Charlotte Brontë was an English novelist and the eldest of the three Brontë sisters whose novels have become classics of English literature: Charlotte's Jane Eyre, Emily's Wuthering Heights, and Anne's Agnes Grey. Charlotte began her writing career in an attempt to help support her sisters financially. In 1846, Charlotte, Emily, and Anne published their first works, but to get around the prejudice in their day against female writers, the sisters published under pseudonyms. They kept their initials the same: Charlotte became Currer Bell, Anne became Acton Bell, and Emily became Ellis Bell. Charlotte did not put her real name to her work until a year after Jane Eyre had been published. She found enough success from Jane Eyre to be included in the literary social circles of her day, even befriending notables such as William Makepeace Thackeray, who was a fan of her work.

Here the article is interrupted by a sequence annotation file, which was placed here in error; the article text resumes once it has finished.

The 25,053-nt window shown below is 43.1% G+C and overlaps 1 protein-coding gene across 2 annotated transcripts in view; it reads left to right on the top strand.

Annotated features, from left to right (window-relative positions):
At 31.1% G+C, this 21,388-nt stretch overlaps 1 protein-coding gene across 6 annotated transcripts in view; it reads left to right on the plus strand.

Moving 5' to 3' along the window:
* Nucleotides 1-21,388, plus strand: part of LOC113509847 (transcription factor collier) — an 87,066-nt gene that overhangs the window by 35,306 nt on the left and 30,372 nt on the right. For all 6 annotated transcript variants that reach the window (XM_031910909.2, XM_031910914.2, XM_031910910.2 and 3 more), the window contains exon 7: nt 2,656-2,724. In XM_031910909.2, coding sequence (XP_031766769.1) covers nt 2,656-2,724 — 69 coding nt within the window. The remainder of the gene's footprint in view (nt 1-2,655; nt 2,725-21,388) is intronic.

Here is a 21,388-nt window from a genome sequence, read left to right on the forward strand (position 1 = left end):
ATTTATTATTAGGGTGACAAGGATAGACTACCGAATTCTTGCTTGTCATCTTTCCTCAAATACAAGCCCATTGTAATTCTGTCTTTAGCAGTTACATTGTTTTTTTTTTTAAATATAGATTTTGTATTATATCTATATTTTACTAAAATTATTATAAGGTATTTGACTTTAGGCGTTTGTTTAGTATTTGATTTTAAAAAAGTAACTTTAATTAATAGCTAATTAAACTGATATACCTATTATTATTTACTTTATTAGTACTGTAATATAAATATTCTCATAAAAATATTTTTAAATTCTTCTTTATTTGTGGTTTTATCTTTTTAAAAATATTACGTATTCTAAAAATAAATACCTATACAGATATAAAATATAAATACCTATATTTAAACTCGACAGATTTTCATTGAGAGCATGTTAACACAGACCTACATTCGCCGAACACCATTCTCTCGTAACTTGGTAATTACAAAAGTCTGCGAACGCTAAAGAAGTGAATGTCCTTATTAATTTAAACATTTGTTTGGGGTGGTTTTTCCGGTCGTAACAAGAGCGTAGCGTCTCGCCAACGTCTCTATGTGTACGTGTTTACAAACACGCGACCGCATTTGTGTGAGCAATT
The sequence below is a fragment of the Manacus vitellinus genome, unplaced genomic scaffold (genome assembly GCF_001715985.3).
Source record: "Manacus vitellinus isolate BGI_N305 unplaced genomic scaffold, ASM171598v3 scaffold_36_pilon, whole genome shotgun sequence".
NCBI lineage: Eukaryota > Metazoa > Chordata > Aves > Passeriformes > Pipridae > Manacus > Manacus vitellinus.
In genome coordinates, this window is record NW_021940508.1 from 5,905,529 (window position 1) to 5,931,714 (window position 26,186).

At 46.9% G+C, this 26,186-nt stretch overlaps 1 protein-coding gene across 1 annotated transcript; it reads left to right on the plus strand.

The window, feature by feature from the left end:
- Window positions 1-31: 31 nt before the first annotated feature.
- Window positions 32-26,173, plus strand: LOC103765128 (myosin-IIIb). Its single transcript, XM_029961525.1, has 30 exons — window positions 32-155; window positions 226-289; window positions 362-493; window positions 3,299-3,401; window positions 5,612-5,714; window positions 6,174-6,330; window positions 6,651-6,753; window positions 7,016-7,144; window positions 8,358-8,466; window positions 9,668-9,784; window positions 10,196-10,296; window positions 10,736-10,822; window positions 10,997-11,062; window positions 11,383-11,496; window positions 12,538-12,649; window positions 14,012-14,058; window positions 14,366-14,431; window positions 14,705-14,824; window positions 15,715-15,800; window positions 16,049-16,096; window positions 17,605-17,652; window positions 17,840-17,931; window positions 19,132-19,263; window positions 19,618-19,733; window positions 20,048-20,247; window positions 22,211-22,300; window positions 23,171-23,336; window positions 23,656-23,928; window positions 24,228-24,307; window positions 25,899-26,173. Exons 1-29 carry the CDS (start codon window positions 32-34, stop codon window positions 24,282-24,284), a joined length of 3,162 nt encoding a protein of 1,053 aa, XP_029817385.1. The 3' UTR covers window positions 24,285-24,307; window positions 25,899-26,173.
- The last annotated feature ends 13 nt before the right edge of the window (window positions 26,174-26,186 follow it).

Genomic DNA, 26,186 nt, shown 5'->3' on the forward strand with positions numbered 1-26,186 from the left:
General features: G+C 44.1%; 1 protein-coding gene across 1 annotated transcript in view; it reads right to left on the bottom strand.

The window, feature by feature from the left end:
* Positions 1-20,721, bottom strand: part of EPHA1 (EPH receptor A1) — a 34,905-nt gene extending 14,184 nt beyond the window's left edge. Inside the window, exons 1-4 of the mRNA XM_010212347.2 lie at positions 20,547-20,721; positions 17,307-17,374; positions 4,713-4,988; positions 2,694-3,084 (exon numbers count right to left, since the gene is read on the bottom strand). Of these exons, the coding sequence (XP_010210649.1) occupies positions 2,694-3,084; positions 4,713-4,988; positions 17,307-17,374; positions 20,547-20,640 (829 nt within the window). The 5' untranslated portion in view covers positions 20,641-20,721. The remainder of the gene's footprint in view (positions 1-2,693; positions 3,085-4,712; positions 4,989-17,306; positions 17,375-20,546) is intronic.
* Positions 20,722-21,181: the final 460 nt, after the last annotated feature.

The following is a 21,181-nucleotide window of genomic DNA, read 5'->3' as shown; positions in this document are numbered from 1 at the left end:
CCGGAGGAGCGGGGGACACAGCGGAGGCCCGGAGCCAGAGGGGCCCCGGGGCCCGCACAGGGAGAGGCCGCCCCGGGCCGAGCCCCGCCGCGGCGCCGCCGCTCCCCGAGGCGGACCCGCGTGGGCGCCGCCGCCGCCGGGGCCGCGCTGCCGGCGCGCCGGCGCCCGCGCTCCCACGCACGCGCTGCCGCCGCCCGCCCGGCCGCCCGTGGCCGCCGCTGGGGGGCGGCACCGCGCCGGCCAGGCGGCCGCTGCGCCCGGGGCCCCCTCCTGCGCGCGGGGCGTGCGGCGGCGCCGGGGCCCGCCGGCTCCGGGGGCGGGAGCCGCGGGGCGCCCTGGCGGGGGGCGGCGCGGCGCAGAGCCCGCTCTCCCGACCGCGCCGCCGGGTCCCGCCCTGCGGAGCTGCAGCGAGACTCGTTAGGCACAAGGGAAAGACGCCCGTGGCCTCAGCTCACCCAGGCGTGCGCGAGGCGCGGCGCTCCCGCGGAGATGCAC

- Jane Eyre (1847)
- Jane Eyre is a classic novel by Charlotte Brontë which was published in 1847. Jane Eyre, an orphan, must find her own way in the world while learning about friendship, family, love, trust, societal roles--and how to deal with dark secrets.
- The Professor (1857)
- The Professor was Charlotte Brontë's first novel, written before Jane Eyre but rejected by publishers until after her death. The book tells the story of a young man named William Crimsworth, from his formative years to his appointment as a teacher at an all-girls school. The story is based upon Brontë’s experiences in school.
FCIT. (2013, December 13). Charlotte Brontë author page. Retrieved December 13, 2013, from
FCIT. "Charlotte Brontë author page." Lit2Go ETC. Web. 13 December 2013. <>.
FCIT, "Charlotte Brontë author page." Accessed December 13, 2013..